CONSCIENCE BEGAN TO TWITCH
From the initiative of dr. Wanda Poltawska, a known defender of life and a friend of St. John Paul II, the Faith Declaration was created which was signed by over 3 thousand doctors, nurses and students of medicine. It stipulates, among the others, that ‘the moment of contraception of the human being and his death depends only on God’s decision’. Taking on this role by the man, for example, doing an abortion, is contradictory with the Decalogue. The conscience began to twitch, but within law defined earlier. For, in most EU countries the clause of conscience is binding. It is guaranteed, among the others, by the art. 9 of the Convention about the protection of human rights and the basic freedoms, as well as the Charter of Basic Rights of the European Union, in which it was written in the art.10, par.2 that ‘the right to refusal to an action contradictory with one’s conscience is acknowledged’.
Particular EU member countries have regulated the issue of the clause of conscience – including mainly rights to abortion – in their legislations, like in France in the Code of the public health and in the Code of medical ethics where it has been written that ‘a doctor has a right to refuse to provide medical service for personal and professional reasons. Also in Germany the law stipulates a refusal to do abortion by a doctor and medical personnel on the basis of the act from July 1992. In Great Britain the clause of conscience was sanctioned already in the act about abortion from 1967. The article 4 of this bill states that ‘nobody can be obliged (…) to participate in procedures permitted by this act which he rejects because of his beliefs’.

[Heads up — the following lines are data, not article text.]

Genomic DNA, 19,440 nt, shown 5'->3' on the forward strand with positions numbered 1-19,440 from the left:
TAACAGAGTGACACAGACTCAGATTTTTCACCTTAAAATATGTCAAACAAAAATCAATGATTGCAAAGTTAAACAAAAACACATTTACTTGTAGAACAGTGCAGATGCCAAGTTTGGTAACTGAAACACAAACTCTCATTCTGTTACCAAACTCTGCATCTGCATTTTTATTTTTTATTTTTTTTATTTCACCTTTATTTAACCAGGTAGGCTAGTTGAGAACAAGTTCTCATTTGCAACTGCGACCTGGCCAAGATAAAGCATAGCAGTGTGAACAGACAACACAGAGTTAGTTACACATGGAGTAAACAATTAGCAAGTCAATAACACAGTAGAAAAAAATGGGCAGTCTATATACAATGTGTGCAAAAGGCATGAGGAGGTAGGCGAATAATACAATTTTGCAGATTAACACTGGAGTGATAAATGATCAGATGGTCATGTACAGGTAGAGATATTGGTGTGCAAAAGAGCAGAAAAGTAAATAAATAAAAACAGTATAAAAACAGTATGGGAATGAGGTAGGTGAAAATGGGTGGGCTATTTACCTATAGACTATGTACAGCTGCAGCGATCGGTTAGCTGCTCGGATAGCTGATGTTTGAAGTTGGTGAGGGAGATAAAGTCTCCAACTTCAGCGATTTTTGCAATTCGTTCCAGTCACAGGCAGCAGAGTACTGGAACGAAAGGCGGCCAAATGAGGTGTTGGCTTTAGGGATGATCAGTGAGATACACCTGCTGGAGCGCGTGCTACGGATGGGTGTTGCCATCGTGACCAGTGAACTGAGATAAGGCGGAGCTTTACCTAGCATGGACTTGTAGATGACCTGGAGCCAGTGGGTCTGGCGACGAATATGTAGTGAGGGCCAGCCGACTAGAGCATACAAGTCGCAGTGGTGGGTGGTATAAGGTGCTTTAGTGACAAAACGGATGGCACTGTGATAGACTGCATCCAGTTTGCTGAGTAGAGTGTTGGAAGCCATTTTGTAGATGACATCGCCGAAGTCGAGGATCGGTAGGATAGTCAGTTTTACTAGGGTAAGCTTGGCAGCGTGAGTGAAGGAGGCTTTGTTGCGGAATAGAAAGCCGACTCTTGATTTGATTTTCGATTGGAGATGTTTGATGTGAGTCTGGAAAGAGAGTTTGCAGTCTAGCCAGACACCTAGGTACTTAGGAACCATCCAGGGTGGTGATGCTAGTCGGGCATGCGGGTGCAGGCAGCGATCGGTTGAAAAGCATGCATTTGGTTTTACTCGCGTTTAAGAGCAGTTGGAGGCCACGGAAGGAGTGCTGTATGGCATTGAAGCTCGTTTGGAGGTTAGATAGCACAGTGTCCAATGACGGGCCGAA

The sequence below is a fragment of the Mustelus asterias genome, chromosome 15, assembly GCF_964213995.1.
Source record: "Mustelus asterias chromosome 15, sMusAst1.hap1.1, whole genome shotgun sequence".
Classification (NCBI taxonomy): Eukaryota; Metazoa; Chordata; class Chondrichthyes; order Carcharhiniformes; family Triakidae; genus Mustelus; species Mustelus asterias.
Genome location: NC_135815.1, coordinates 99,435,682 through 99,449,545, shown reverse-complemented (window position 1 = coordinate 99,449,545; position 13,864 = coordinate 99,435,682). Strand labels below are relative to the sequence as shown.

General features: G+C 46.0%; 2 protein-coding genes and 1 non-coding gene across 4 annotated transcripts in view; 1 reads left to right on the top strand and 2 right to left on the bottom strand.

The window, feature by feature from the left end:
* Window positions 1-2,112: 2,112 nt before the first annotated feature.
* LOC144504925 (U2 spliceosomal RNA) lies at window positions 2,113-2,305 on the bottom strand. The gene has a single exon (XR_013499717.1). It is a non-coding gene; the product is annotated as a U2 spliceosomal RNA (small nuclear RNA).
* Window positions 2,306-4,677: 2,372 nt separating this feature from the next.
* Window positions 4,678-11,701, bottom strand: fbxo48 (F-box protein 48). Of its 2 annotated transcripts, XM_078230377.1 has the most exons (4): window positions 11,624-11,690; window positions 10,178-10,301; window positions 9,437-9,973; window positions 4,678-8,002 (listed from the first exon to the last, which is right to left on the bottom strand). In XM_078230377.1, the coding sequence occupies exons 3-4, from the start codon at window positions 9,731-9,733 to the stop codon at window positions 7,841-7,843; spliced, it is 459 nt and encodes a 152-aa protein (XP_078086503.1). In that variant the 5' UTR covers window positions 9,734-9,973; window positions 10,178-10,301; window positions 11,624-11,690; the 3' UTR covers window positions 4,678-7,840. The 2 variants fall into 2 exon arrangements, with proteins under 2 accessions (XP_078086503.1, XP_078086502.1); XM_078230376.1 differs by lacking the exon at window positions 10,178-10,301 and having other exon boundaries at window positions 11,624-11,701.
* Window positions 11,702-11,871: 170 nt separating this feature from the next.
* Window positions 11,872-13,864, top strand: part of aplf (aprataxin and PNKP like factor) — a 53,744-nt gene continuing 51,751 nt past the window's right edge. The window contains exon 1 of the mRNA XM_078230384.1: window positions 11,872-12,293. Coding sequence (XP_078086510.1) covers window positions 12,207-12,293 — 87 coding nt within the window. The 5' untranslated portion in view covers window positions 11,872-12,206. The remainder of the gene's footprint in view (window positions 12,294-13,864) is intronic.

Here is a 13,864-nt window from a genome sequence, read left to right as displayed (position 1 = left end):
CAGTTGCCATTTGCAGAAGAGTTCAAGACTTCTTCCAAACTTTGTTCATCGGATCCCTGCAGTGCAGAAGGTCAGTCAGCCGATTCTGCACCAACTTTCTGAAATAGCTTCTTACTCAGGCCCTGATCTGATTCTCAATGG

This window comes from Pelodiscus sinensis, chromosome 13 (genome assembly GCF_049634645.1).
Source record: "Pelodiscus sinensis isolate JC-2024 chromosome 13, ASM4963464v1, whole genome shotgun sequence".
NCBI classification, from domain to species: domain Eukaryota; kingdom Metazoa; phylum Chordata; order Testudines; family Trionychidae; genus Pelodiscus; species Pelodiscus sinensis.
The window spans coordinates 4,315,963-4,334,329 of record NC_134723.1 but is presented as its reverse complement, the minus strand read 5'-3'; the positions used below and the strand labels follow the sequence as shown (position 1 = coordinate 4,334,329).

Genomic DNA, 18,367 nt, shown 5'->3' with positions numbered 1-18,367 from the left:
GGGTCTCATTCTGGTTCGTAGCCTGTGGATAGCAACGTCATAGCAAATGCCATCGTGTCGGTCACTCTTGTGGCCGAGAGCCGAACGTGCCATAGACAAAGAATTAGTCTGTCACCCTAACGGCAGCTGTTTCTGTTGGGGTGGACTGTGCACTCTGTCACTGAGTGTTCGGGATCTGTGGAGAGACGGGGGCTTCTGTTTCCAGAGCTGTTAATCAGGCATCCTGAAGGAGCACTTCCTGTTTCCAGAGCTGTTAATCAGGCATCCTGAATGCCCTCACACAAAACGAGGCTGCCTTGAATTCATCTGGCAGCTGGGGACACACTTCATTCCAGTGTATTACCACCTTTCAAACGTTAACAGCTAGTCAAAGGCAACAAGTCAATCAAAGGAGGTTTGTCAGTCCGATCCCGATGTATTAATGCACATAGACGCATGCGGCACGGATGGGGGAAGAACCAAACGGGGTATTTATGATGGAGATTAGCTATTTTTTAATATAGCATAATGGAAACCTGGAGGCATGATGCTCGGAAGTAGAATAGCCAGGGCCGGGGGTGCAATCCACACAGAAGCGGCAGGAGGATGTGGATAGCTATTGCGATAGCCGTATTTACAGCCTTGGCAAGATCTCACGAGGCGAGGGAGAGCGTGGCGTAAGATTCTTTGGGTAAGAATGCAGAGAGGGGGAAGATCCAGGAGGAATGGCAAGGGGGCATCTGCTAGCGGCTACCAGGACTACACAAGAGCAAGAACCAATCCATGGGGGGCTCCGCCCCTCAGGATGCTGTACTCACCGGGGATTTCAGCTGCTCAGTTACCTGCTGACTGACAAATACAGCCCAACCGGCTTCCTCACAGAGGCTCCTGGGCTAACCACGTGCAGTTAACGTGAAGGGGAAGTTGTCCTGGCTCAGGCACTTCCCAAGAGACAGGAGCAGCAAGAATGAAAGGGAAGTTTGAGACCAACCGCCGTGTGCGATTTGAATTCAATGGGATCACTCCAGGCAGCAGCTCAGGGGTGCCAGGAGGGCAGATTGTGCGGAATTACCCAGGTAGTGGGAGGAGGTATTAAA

When recently in Poland prof. Bogdan Chazan, a gynecologist and a director of the hospital named the Holy Family in Warsaw has referred to the clause of conscience, by refusing to do abortion, outrage burst out. He was accused, among the others, of not having suggested another place where an unborn child could be killed, but he suggested care during pregnancy and labour and a possibility of using a hospice. In this matter the prime minister Donald Tusk spoke publicly, stating: ‘With all certainty the clause of conscience cannot be a justification for resigning from bringing help and saving the human life’. Prof. Chazan answered that he absolutely agreed with the prime minister: ‘A doctor is to save life, not taking it away’. Undoubtedly, the what the prime minister meant was a duty of suggesting another doctor who would do abortion; he announced a possibility of imposing ‘code liability’ on the known professor. The professor said that ‘suggesting another doctor doing abortion would be an indirect participation in carrying out abortion’. Strangely enough, Fr. Prof. Andrzej Szostek, an ethicist from the Catholic University of John Paul II in Lublin, often expressing his opinions on pages of ‘Gazeta Wyborcza’, has a different opinion and he clearly supported the prime minister. In an interview for the Polish Press Agency he said that ‘suggesting a possibility of doing abortion by another doctor, however painful for an opponent of abortion, cannot be treated as participation in doing abortion’. So, it is worth asking the question if such a formulated thesis of the Priest Professor is an official attitude of the Catholic Church?